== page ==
Former State Department spokesperson Victoria Nuland faced tough questions from senators on Thursday about her role in the White House’s efforts to alter public talking points about the Sept. 11, 2012, terror attacks in Benghazi, Libya, that killed four Americans.
Nuland faced the Senate Foreign Relations Committee ahead of a confirmation vote on her nomination as the next assistant secretary of State for European and Eurasian affairs, a promotion that critics say Nuland does not deserve.
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Nuland faced criticism from Republican lawmakers for her behind-the-scenes efforts to erase al Qaeda references from the White House talking points that were issued in the wake of the attacks.
Some of her fiercest critics alleged a cover-up, a charge Nuland vehemently denied and defended herself against during the hearings.
"Unfortunately, there are still quite a few questions remaining" about Benghazi and the administration’s initial response to the attacks, Sen. Ron Johnson (R., Wis.) said during a question period. "The American people deserve the truth, this body deserves the truth."
"Do you believe in your role representing the U.S. government that the American people deserve the truth out of members of the administration?" Johnson asked, adding that it is "pretty remarkable how sanitized" the final talking points were.
Nuland made it clear that she was not in a policy position at the time and was chiefly concerned with keeping the administration’s public remarks consistent.
"I was not in a policy role in this job. I was in a communications role," Nuland said, explaining that she was in charge of reviewing talking points that were to be sent to members of Congress, not Ambassador Susan Rice, who went on television the Sunday after the attacks to falsely claim they were the result of a protest.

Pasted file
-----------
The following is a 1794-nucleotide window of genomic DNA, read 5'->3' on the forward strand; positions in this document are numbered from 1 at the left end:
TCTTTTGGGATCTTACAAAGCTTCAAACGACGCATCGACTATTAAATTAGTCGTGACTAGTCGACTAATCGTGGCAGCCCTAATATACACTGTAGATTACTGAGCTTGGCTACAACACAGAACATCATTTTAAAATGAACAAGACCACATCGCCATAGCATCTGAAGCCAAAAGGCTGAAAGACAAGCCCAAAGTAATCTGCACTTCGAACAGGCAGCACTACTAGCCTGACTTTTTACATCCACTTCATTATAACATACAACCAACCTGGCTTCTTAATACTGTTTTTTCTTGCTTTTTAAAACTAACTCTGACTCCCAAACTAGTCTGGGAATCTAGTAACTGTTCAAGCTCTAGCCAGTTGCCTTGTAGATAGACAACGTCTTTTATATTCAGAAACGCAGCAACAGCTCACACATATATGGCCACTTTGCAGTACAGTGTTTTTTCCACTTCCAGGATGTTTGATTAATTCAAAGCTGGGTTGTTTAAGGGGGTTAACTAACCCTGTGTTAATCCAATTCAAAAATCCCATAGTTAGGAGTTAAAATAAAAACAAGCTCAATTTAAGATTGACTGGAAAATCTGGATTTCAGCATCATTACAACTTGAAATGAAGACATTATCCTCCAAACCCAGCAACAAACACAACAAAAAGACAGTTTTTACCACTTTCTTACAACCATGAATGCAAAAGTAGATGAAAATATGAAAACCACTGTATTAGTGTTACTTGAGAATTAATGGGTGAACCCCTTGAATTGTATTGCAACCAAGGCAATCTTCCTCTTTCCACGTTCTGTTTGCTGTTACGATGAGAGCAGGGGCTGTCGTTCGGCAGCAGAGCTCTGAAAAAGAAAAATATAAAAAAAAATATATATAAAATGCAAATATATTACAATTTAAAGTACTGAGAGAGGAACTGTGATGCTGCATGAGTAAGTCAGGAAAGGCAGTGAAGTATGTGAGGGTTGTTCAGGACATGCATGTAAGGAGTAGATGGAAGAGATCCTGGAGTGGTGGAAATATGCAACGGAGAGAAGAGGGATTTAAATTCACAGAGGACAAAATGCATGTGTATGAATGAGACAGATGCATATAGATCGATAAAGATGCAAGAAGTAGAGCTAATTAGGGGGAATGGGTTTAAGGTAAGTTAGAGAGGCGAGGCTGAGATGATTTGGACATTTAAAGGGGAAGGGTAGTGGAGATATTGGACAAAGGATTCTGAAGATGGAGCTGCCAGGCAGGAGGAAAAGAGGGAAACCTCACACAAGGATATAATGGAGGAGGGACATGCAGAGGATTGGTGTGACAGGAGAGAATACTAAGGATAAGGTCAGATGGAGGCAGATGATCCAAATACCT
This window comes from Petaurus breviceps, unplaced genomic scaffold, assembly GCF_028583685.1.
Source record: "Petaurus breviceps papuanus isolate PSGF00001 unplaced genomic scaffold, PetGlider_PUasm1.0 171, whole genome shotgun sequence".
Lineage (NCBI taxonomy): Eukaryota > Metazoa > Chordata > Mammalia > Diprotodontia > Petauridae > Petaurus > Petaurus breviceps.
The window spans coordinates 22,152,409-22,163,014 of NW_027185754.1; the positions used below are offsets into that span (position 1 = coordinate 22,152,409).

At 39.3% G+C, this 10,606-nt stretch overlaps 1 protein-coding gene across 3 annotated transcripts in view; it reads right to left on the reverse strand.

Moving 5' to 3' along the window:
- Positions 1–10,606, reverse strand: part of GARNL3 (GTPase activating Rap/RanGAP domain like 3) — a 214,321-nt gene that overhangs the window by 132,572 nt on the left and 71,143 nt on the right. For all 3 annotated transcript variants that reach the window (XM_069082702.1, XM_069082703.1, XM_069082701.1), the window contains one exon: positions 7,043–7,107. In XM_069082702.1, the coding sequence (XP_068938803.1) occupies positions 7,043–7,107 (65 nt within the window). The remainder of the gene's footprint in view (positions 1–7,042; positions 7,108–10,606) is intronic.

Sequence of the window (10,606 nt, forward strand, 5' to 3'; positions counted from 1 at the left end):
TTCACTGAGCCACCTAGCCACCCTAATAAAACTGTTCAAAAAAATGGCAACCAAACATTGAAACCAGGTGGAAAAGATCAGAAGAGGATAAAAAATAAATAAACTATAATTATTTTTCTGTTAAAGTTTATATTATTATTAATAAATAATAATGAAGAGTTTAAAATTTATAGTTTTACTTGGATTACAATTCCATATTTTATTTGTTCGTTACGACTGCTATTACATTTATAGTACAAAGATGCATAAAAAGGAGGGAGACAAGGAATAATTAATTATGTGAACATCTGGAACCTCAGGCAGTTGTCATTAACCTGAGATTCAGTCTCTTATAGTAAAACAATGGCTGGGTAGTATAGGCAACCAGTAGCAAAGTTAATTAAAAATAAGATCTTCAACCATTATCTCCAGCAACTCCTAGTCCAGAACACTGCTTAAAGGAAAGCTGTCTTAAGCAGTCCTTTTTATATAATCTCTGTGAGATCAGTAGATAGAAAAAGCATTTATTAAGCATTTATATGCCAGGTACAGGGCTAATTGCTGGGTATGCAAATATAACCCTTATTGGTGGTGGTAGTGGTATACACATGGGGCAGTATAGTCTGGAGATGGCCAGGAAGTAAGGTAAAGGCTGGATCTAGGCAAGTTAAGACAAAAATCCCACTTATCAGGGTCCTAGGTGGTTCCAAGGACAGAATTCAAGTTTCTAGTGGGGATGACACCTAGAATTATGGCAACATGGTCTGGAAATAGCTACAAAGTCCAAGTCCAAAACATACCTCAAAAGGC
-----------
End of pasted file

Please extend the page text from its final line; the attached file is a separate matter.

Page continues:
"I never edited these talking points or made changes," Nuland maintained.
Her recommended changes were aimed at ensuring that the State Department delivered a consistent public message.
"When I saw these talking points on Friday night, … they indicated a significant evolution beyond what we had been saying at noon," Nuland said. "With regard to consistency, it struck me as strange we were giving talking points to the House that went considerably further than what we in the administration were saying."
Nuland came under fire for appearing to assert in a series of leaked emails that certain pieces of information should be withheld in order to protect the State Department from criticism.
Nuland explained that she was instructed by her superiors to be vague about what precisely had taken place.
"I had been under very tight guidance that we must do and say nothing that might prejudice the FBI investigation into the attacks," she said.
Nuland also felt that the talking points revealed misleading information.
She pushed to remove references to Ansar al-Sharia, the al Qaeda affiliated group responsible for the attack as well as information about the CIA’s advanced warnings about the attack because the details presented only a partial piece of the puzzle, she said.
"They struck me as a partial rendering of some of the background behind the situation and I was concerned giving them out this way would encourage members of Congress and the public to draw inaccurate conclusions about our respective agency’s role in the entirety of the" situation, Nuland said.
Pushed by Johnson to explain why she objected to revealing information that turned out to be factually accurate, Nuland said her "concern was this was not an accurate representation of the picture."
"I was the conveyor of agreed policy and agreed decision making about what we could say publicly," Nuland said, maintaining that her focus was only on presenting a stable and accurate narrative to the public.
Nuland was further grilled about the talking points by Sens. James Risch (R., Idaho) and John Barrasso (R., Wyo).
"The Benghazi question is there and it hasn’t been answered," Risch said. "The administration is focused on this hiding behind the curtain of, ‘Oh we’re doing an investigation,’ and they’ve done that since day one of this."
"The American people want to know who did this," he said. "Was this a protest gone bad or a terrorist attack, which we all know it was?"
Asked by Barrasso why she objected to the mention of al Qaeda, Nuland said the information as presented painted a "mistaken and flawed" picture about who knew what and when.
Asked by Risch when exactly she knew that terrorists were responsible for storming the U.S. compound, Nuland could not recall.
"I don’t recall the precise date that we moved to being confident it was a terrorist attack," she said.
Nuland also stated that she had no contact with Rice prior to her heavily criticized television interviews on the attacks.
Nuland said she did not object to mentioning Ansar al-Sharia’s connection to the attacks in response to questions from Sen. Marco Rubio (R., Fla.). Rather, her objection was about permitting members of Congress to reveal this information when other officials could not.
"My concerns were … mainly that I did understand why members of Congress could say more about it that we in the administration," Nuland responded.